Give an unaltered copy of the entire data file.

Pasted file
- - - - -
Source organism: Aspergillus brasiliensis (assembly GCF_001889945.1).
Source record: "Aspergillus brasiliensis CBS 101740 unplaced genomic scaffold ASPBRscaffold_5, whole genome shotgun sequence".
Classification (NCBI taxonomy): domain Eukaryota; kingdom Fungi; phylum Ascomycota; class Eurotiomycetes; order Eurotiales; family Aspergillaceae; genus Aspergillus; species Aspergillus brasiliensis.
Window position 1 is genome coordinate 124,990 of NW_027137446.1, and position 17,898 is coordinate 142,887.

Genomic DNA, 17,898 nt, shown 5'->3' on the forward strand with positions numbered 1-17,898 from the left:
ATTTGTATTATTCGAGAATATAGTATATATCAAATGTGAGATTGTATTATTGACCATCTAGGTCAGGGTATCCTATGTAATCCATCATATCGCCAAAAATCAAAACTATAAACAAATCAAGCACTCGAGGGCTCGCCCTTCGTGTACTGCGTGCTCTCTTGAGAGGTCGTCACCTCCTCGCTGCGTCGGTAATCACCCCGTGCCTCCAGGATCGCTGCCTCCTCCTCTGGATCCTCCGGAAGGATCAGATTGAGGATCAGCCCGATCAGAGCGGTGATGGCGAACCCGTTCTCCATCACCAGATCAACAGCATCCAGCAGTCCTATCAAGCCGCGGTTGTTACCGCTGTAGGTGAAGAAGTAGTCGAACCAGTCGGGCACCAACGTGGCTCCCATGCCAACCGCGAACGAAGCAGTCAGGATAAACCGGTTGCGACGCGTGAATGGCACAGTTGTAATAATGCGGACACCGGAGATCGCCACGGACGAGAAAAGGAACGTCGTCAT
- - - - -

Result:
Source organism: Aspergillus brasiliensis (assembly GCF_001889945.1).
Source record: "Aspergillus brasiliensis CBS 101740 unplaced genomic scaffold ASPBRscaffold_5, whole genome shotgun sequence".
Classification (NCBI taxonomy): domain Eukaryota; kingdom Fungi; phylum Ascomycota; class Eurotiomycetes; order Eurotiales; family Aspergillaceae; genus Aspergillus; species Aspergillus brasiliensis.
Window position 1 is genome coordinate 124,990 of NW_027137446.1, and position 17,898 is coordinate 142,887.

Genomic DNA, 17,898 nt, shown 5'->3' on the forward strand with positions numbered 1-17,898 from the left:
ATTTGTATTATTCGAGAATATAGTATATATCAAATGTGAGATTGTATTATTGACCATCTAGGTCAGGGTATCCTATGTAATCCATCATATCGCCAAAAATCAAAACTATAAACAAATCAAGCACTCGAGGGCTCGCCCTTCGTGTACTGCGTGCTCTCTTGAGAGGTCGTCACCTCCTCGCTGCGTCGGTAATCACCCCGTGCCTCCAGGATCGCTGCCTCCTCCTCTGGATCCTCCGGAAGGATCAGATTGAGGATCAGCCCGATCAGAGCGGTGATGGCGAACCCGTTCTCCATCACCAGATCAACAGCATCCAGCAGTCCTATCAAGCCGCGGTTGTTACCGCTGTAGGTGAAGAAGTAGTCGAACCAGTCGGGCACCAACGTGGCTCCCATGCCAACCGCGAACGAAGCAGTCAGGATAAACCGGTTGCGACGCGTGAATGGCACAGTTGTAATAATGCGGACACCGGAGATCGCCACGGACGAGAAAAGGAACGTCGTCAT